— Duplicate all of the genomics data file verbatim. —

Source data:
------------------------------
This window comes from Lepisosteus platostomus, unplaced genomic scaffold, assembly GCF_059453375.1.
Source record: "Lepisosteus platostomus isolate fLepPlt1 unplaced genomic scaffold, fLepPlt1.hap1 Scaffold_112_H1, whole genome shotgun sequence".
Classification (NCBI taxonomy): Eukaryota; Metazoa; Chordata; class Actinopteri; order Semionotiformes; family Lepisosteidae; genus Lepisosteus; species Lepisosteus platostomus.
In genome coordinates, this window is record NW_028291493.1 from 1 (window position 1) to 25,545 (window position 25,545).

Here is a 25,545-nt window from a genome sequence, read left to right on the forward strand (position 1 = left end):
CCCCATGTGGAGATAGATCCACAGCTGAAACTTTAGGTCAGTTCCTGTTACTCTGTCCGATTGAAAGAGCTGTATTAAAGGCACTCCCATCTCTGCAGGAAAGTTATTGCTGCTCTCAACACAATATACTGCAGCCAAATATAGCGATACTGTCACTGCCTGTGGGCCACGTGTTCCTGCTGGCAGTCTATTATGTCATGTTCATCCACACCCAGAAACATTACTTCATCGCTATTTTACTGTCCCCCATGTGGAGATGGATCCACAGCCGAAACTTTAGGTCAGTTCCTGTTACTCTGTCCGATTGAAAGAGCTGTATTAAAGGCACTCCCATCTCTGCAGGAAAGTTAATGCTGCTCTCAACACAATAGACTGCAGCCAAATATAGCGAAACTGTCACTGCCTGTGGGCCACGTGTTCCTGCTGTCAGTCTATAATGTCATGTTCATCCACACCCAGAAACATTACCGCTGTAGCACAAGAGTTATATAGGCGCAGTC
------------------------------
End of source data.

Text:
This window comes from Lepisosteus platostomus, unplaced genomic scaffold, assembly GCF_059453375.1.
Source record: "Lepisosteus platostomus isolate fLepPlt1 unplaced genomic scaffold, fLepPlt1.hap1 Scaffold_112_H1, whole genome shotgun sequence".
Classification (NCBI taxonomy): Eukaryota; Metazoa; Chordata; class Actinopteri; order Semionotiformes; family Lepisosteidae; genus Lepisosteus; species Lepisosteus platostomus.
In genome coordinates, this window is record NW_028291493.1 from 1 (window position 1) to 25,545 (window position 25,545).

Here is a 25,545-nt window from a genome sequence, read left to right on the forward strand (position 1 = left end):
CCCCATGTGGAGATAGATCCACAGCTGAAACTTTAGGTCAGTTCCTGTTACTCTGTCCGATTGAAAGAGCTGTATTAAAGGCACTCCCATCTCTGCAGGAAAGTTATTGCTGCTCTCAACACAATATACTGCAGCCAAATATAGCGATACTGTCACTGCCTGTGGGCCACGTGTTCCTGCTGGCAGTCTATTATGTCATGTTCATCCACACCCAGAAACATTACTTCATCGCTATTTTACTGTCCCCCATGTGGAGATGGATCCACAGCCGAAACTTTAGGTCAGTTCCTGTTACTCTGTCCGATTGAAAGAGCTGTATTAAAGGCACTCCCATCTCTGCAGGAAAGTTAATGCTGCTCTCAACACAATAGACTGCAGCCAAATATAGCGAAACTGTCACTGCCTGTGGGCCACGTGTTCCTGCTGTCAGTCTATAATGTCATGTTCATCCACACCCAGAAACATTACCGCTGTAGCACAAGAGTTATATAGGCGCAGTC